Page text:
Mark Grimmett: So, sometimes, at the start of my lessons, they’ll come up to me and they’ll be very willing to be, like, ‘actually, what do you want me to do?’ But I may sit some students in different places, do a bit of hot-seating in some of our lessons when we’ve got fewer students. And that allows me to maybe put some other students surrounding a TA, so seat the TA in the middle and have maybe three or four students maybe require their attention. They also ask what sort of things we’ll do in that lesson and I may have printed off some notes, especially in maths, with drawing graphs and when we’ve got lots of diagrams. I may print off some of those notes in larger form or at least it gives some of the students some scaffolding and it also gives the TA some sort of direction in the lesson so they kind of know what’s coming, so they can prepare the students there with...
Craig Barton: I think you’ve hit the nail on the head there, because the mistake I’ve made in the past is, it’s essentially a surprise to the TA, what’s going to happen in the lesson. They’re as shocked as the kids of what direction I’m going, but you’re a lot more forward-thinking than I am, you’re informing the TA in advance what’s going to happen, so they can prepare, would that be fair?
Mark Grimmett: To be fair, you know, it’s difficult sometimes, school is always changing, the lessons are always changing, you might even be changing what you’re going to do at the start of that lesson up until it actually starts. But it’s keeping that dialogue throughout the lesson as well, so if you do go off-piste or you think, actually, the students aren’t getting a concept, it’s keeping that dialogue going with the TAs. And in and out of the classroom as well, and when I started teaching, there was always a thing that, it was teachers versus TAs, and there wasn’t that positivity. And the school we’re at at the moment, we’ve worked really, really hard on working with the TAs, we did do a scheme where they kind of came up with a bit of a contract, a teacher/TA contract, and the expectations that the teacher may have and also the expectations that the TA may have of the teacher. As the years have gone on, we haven’t needed to do that, but it’s quite a nice way of, as I say, formalising that relationship.
Craig Barton: Now, I can already tell, I’m going to learn loads here, Mark, and I’m taking notes as we speak. The next thing I want to talk about is this passport idea that you have, can you just tell us a little bit about them?
Mark Grimmett: So, it’s something that our school have trialled this year, is having a pupil passport for each SEN student. Now, when we classify an SEN student, it’s not always someone with an Educational Health Care Plan, it could be a student that has dyslexia, it could be a student that has ADHD, so they have some sort of special need. The pupil passport itself is a really, really useful tool that our SEN department have put together and it starts off with the students talking through their best ways of learning and how useful certain ways of learning are for them. And in conjunction with parental communication and also teaching assistants at school, and then, additional to that, the teachers themselves, we’ve put together a passport that each student with SEN has. They’re able to use that information and give that to all the teachers, make that available to all the teachers, pastoral staff and support staff, as a way of informing us on students’ needs.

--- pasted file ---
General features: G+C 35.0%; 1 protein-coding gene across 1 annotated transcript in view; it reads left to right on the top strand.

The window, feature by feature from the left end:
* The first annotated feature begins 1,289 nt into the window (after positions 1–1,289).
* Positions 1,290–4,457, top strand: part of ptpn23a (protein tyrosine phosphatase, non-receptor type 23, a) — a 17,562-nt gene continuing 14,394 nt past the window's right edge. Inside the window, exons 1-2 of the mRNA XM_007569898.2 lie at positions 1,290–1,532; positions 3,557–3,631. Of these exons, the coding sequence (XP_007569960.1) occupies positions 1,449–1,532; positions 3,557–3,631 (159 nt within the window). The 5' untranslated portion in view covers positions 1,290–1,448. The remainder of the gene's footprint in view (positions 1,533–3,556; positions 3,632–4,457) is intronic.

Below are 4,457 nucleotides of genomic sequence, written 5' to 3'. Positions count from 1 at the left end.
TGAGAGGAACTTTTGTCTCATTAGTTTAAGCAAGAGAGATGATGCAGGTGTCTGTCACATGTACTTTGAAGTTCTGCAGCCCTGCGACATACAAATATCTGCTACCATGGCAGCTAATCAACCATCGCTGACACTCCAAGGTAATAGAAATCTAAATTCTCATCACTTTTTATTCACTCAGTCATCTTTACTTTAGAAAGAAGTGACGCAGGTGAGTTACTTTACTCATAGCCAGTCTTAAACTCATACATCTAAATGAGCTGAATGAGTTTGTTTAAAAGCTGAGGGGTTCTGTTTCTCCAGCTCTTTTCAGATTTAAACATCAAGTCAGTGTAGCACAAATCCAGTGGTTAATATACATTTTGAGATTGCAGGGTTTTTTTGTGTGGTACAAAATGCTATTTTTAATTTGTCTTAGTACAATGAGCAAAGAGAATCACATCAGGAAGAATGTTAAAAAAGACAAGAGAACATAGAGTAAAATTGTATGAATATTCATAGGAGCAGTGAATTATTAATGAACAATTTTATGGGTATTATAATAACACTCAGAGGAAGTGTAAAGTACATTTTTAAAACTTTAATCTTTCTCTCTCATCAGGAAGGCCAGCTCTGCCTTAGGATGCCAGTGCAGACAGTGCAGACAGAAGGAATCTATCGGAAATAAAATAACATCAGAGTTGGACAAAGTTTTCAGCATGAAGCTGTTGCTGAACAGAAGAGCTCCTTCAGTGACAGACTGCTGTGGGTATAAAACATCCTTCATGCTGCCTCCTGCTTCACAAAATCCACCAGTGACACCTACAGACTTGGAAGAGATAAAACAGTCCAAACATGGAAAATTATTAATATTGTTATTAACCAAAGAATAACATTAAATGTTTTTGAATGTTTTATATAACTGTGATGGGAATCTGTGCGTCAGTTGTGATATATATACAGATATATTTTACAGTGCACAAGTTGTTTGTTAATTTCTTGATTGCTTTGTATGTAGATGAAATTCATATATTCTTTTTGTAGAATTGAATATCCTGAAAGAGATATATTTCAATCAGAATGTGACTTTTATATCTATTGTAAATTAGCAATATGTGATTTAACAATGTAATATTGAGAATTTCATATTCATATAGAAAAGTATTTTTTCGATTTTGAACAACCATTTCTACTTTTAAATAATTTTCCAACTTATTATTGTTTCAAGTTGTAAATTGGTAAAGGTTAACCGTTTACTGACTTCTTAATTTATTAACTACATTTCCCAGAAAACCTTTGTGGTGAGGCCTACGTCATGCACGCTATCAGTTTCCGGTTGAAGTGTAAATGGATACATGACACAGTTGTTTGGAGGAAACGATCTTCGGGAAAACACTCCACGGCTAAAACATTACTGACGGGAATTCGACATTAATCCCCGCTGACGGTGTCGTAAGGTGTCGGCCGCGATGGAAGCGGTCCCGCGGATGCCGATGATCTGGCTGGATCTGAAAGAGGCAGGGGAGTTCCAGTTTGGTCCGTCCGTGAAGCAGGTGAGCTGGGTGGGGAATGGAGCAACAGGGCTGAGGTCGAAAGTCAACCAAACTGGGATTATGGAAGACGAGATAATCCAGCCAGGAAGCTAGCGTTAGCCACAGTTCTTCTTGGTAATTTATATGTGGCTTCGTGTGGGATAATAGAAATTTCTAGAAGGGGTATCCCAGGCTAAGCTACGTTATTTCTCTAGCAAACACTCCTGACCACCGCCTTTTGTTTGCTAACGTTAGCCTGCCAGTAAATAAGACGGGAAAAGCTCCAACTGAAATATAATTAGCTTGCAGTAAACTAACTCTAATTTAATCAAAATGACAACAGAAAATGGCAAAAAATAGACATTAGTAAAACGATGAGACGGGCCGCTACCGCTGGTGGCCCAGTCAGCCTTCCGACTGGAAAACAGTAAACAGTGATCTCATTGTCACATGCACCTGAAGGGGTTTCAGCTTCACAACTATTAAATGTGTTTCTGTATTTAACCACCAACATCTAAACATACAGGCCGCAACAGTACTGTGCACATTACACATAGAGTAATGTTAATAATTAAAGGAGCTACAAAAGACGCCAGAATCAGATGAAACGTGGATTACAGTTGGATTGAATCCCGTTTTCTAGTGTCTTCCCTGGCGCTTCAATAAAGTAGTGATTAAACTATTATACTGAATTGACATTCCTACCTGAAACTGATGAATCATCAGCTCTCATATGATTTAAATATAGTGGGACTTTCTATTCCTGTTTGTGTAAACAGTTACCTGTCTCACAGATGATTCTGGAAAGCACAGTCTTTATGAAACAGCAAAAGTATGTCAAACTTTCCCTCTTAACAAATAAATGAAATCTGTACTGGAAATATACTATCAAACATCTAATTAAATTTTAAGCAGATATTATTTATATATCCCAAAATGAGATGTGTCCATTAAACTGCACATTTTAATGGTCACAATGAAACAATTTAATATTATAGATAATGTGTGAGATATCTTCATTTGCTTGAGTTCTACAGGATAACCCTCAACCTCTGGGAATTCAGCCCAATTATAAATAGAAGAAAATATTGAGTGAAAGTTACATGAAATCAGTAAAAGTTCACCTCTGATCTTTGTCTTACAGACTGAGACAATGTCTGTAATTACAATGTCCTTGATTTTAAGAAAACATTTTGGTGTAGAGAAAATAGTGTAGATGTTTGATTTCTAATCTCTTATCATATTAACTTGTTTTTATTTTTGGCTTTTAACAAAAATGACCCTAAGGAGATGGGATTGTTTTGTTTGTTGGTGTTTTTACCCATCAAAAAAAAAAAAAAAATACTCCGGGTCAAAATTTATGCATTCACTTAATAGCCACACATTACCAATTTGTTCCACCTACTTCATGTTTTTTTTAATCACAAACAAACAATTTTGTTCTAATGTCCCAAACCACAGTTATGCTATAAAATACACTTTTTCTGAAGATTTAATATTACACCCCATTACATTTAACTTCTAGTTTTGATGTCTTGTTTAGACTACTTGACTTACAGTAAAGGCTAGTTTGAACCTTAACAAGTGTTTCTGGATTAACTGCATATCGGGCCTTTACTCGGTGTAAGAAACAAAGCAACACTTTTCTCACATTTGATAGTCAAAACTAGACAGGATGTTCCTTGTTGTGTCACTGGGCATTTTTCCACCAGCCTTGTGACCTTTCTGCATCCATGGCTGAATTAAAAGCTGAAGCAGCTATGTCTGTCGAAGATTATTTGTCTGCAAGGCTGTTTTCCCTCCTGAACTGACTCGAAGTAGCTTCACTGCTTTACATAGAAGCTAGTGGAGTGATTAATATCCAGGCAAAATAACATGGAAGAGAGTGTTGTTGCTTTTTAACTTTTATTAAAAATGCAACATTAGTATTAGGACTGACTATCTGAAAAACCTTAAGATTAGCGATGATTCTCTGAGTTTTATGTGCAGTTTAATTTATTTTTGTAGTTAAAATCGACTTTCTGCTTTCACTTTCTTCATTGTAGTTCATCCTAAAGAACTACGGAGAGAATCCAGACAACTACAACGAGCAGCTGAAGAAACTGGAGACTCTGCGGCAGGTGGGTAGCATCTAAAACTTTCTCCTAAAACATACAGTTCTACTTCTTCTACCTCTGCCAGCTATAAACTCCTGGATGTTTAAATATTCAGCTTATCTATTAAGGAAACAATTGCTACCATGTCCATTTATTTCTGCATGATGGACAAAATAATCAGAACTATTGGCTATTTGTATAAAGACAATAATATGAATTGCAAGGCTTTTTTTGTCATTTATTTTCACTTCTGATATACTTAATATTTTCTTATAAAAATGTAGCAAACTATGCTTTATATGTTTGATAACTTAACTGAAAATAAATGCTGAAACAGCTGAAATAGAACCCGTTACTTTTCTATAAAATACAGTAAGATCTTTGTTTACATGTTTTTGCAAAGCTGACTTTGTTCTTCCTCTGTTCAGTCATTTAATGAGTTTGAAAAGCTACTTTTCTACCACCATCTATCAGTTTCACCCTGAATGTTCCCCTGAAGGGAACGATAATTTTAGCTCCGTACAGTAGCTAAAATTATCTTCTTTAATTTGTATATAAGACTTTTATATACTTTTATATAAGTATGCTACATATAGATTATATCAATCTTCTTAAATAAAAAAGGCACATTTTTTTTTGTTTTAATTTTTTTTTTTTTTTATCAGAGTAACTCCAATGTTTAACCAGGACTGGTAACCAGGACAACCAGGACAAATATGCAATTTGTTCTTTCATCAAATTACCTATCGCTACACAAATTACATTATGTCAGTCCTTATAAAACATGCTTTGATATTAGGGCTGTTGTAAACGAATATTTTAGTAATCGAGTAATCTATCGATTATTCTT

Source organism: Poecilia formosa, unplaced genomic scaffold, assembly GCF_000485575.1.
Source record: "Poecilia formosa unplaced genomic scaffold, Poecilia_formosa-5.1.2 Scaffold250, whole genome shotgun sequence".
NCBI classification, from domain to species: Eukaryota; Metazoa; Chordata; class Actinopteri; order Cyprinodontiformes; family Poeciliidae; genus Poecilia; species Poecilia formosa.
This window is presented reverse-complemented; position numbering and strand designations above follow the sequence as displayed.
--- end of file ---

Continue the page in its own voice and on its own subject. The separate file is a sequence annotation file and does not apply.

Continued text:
Craig Barton: Can I just ask, what kind of questions are in the passport or what kind of information do you collect?
Mark Grimmett: So, the sort of information we might collect are what they enjoy, subjects that they enjoy, it might be things that they enjoy outside of school, because it’s one thing that’s really, really important is, getting that common ground with the student, and it might be their hobbies or what they enjoying doing. And that might be a way of, later on, if you are really needing to connect with them, a really, really important bit of information. There may be some past history in terms of anything that they have done in primary school, anything that has happened to them, it might be a traumatic experience, emotional wellbeing, mental health, those sorts of questions are on there. And it also is a way of the parents and carers to give their voice on how best they think their children learn at school, and also anything from home that might be of concern or might be of help for the teachers as well.
Craig Barton: And is this done at the start of the year?